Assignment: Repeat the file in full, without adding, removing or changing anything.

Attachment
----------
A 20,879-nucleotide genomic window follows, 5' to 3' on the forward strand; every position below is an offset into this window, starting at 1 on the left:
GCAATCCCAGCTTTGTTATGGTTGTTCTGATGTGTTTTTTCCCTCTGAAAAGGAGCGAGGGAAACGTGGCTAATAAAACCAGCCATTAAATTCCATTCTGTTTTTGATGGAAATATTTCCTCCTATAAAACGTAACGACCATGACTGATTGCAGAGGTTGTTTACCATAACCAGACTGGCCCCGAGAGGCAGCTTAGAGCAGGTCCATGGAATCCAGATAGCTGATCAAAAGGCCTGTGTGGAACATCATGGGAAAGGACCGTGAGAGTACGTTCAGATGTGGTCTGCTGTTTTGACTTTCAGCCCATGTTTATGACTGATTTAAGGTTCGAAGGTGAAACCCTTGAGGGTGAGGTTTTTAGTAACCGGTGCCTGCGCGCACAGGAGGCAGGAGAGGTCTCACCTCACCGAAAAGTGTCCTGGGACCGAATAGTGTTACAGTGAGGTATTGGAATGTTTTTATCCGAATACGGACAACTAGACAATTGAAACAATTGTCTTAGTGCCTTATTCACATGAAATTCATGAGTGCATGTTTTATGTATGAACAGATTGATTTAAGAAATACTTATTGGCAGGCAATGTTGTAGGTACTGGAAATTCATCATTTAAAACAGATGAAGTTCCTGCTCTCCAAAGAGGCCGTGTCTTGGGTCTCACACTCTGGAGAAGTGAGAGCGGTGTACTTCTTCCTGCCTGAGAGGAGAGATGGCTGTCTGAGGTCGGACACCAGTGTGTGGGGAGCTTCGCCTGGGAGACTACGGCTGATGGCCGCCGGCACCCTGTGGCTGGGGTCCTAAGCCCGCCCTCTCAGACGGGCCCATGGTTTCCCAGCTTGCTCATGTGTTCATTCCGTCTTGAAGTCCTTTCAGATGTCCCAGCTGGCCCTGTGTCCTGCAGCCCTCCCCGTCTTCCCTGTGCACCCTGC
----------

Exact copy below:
A 20,879-nucleotide genomic window follows, 5' to 3' on the forward strand; every position below is an offset into this window, starting at 1 on the left:
GCAATCCCAGCTTTGTTATGGTTGTTCTGATGTGTTTTTTCCCTCTGAAAAGGAGCGAGGGAAACGTGGCTAATAAAACCAGCCATTAAATTCCATTCTGTTTTTGATGGAAATATTTCCTCCTATAAAACGTAACGACCATGACTGATTGCAGAGGTTGTTTACCATAACCAGACTGGCCCCGAGAGGCAGCTTAGAGCAGGTCCATGGAATCCAGATAGCTGATCAAAAGGCCTGTGTGGAACATCATGGGAAAGGACCGTGAGAGTACGTTCAGATGTGGTCTGCTGTTTTGACTTTCAGCCCATGTTTATGACTGATTTAAGGTTCGAAGGTGAAACCCTTGAGGGTGAGGTTTTTAGTAACCGGTGCCTGCGCGCACAGGAGGCAGGAGAGGTCTCACCTCACCGAAAAGTGTCCTGGGACCGAATAGTGTTACAGTGAGGTATTGGAATGTTTTTATCCGAATACGGACAACTAGACAATTGAAACAATTGTCTTAGTGCCTTATTCACATGAAATTCATGAGTGCATGTTTTATGTATGAACAGATTGATTTAAGAAATACTTATTGGCAGGCAATGTTGTAGGTACTGGAAATTCATCATTTAAAACAGATGAAGTTCCTGCTCTCCAAAGAGGCCGTGTCTTGGGTCTCACACTCTGGAGAAGTGAGAGCGGTGTACTTCTTCCTGCCTGAGAGGAGAGATGGCTGTCTGAGGTCGGACACCAGTGTGTGGGGAGCTTCGCCTGGGAGACTACGGCTGATGGCCGCCGGCACCCTGTGGCTGGGGTCCTAAGCCCGCCCTCTCAGACGGGCCCATGGTTTCCCAGCTTGCTCATGTGTTCATTCCGTCTTGAAGTCCTTTCAGATGTCCCAGCTGGCCCTGTGTCCTGCAGCCCTCCCCGTCTTCCCTGTGCACCCTGC